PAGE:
Thursday, April 11, 2019

Update on the Wooden Try Plane

For a few weeks now, I've been using the try plane that I built and absolutely love it.  This thing cuts like a dream!
Homemade try plane
But I noticed a little problem when I was taking full width shavings from a 6" wide plank of (what I think is) sapele.  This wood has ribbons of reversing grain and the shavings were not coming off as long, intact shavings, but rather as very small (1/4" x 1/4") chips.  Whether or not the shavings were  the reason, I was getting some clogging in the corners of the mouth.
Clogging in the corners of the mouth / throat
I'd been thinking about this for a while and decided to take a closer look at what's going on.  The following picture was taken during the build.  Forward of the abutment recess, the sidewall of the plane's throat is vertical.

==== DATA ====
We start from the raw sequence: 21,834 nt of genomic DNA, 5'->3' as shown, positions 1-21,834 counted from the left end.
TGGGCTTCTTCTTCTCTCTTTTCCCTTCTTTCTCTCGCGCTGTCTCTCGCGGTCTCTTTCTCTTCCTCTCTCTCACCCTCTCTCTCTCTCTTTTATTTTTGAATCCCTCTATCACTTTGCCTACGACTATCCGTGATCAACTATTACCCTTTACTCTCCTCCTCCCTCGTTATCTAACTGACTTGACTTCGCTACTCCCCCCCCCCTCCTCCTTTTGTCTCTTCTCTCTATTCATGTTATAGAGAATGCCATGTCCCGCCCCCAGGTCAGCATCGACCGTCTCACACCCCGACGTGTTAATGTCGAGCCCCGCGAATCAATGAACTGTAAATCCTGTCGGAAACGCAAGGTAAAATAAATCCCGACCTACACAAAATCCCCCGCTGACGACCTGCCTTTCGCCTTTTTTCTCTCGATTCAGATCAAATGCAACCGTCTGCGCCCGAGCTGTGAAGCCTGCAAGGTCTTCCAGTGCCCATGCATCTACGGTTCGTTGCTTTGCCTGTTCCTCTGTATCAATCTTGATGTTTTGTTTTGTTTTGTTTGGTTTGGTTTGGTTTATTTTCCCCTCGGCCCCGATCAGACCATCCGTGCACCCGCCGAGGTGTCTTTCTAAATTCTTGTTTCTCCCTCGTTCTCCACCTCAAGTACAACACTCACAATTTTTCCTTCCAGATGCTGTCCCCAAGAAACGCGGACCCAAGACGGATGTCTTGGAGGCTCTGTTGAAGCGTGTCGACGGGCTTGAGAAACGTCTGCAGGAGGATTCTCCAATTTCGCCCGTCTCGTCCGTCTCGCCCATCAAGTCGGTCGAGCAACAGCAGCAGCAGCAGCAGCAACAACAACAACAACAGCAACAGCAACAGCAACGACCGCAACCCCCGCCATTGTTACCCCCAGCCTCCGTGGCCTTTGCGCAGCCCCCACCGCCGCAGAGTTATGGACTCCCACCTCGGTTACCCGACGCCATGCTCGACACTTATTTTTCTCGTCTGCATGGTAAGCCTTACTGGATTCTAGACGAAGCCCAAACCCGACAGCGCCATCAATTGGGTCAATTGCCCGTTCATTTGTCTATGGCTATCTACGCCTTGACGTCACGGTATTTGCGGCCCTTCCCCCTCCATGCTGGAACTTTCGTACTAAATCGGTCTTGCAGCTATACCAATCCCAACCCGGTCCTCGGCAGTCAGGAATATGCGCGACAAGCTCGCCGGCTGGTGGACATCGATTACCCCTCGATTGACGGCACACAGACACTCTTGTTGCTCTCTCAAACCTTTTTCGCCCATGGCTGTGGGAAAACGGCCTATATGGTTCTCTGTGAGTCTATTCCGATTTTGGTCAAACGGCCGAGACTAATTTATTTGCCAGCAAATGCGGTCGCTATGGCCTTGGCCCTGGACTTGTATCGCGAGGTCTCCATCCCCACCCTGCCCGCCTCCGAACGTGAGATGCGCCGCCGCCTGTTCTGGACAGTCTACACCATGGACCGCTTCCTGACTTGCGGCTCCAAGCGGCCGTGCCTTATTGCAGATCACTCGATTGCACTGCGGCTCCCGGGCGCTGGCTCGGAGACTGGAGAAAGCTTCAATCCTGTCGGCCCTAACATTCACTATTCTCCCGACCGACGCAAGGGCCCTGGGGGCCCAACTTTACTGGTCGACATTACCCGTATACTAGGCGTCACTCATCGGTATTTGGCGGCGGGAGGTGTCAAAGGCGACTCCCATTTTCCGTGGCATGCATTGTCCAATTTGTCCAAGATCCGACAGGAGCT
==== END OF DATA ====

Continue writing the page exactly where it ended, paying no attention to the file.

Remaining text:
Wedge in place, maybe you can see the problem
A more recent picture, showing the location
A more close-up view - I've drawn a line on the throat sidewall at the level where the point of the wedge
starts receding into the body.  Definitely a pinch-point where shavings could jam.
Close-up view with wedge and iron taken out
My hope was to pare away a little wood below the pencil line at the same angle as the point of the wedge.
Started paring away - still a bit more to go
Pared to match up with the point of the wedge
I gave the plane a try on some sapele after this and there was no clogging.  Time will tell if the plane will handle all woods and all types of shavings.  But for now, it looks good.

This is one of those tiny details in plane design that you can't seem to figure out unless you go through it yourself.  Those old plane makers sure did know their stuff!


  1. This is really a nice plane. I need to restore my great grand father try plane to get it back to work, another project on the list. I will need to make a new wedge and find an cap and iron assembly. Your post will be of good information for me.


    1. Thanks, Lionel. When you do get a chance to bring that plane back to life, (if you're like me) the feeling you'll get when using it is amazing. I love using this plane. I found my iron/capiron at a tool show - if you have any old-tool organizations in your area, that's a great way to find old irons. And you can look at them and inspect them before buying, which is nice.